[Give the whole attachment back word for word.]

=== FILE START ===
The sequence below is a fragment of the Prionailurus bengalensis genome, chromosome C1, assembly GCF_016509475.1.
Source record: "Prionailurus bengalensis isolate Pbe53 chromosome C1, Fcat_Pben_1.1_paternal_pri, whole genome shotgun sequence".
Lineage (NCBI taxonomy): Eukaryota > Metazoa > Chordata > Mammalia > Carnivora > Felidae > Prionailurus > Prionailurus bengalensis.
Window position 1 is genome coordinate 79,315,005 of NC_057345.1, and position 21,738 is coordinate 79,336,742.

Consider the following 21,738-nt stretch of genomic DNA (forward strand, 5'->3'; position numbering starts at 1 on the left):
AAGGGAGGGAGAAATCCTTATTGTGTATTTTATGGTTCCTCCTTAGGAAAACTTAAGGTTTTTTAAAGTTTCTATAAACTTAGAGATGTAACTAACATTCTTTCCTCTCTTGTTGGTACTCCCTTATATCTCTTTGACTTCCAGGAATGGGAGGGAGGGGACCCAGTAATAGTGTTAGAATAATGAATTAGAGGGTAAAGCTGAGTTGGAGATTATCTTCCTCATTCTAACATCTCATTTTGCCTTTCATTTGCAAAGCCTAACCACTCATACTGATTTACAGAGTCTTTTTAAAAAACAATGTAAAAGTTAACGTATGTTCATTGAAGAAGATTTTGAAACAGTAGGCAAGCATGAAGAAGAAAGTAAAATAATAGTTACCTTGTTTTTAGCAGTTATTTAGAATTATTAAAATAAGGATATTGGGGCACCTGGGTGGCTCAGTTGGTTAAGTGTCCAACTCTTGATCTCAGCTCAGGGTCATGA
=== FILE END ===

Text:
The sequence below is a fragment of the Prionailurus bengalensis genome, chromosome C1, assembly GCF_016509475.1.
Source record: "Prionailurus bengalensis isolate Pbe53 chromosome C1, Fcat_Pben_1.1_paternal_pri, whole genome shotgun sequence".
Lineage (NCBI taxonomy): Eukaryota > Metazoa > Chordata > Mammalia > Carnivora > Felidae > Prionailurus > Prionailurus bengalensis.
Window position 1 is genome coordinate 79,315,005 of NC_057345.1, and position 21,738 is coordinate 79,336,742.

Consider the following 21,738-nt stretch of genomic DNA (forward strand, 5'->3'; position numbering starts at 1 on the left):
AAGGGAGGGAGAAATCCTTATTGTGTATTTTATGGTTCCTCCTTAGGAAAACTTAAGGTTTTTTAAAGTTTCTATAAACTTAGAGATGTAACTAACATTCTTTCCTCTCTTGTTGGTACTCCCTTATATCTCTTTGACTTCCAGGAATGGGAGGGAGGGGACCCAGTAATAGTGTTAGAATAATGAATTAGAGGGTAAAGCTGAGTTGGAGATTATCTTCCTCATTCTAACATCTCATTTTGCCTTTCATTTGCAAAGCCTAACCACTCATACTGATTTACAGAGTCTTTTTAAAAAACAATGTAAAAGTTAACGTATGTTCATTGAAGAAGATTTTGAAACAGTAGGCAAGCATGAAGAAGAAAGTAAAATAATAGTTACCTTGTTTTTAGCAGTTATTTAGAATTATTAAAATAAGGATATTGGGGCACCTGGGTGGCTCAGTTGGTTAAGTGTCCAACTCTTGATCTCAGCTCAGGGTCATGA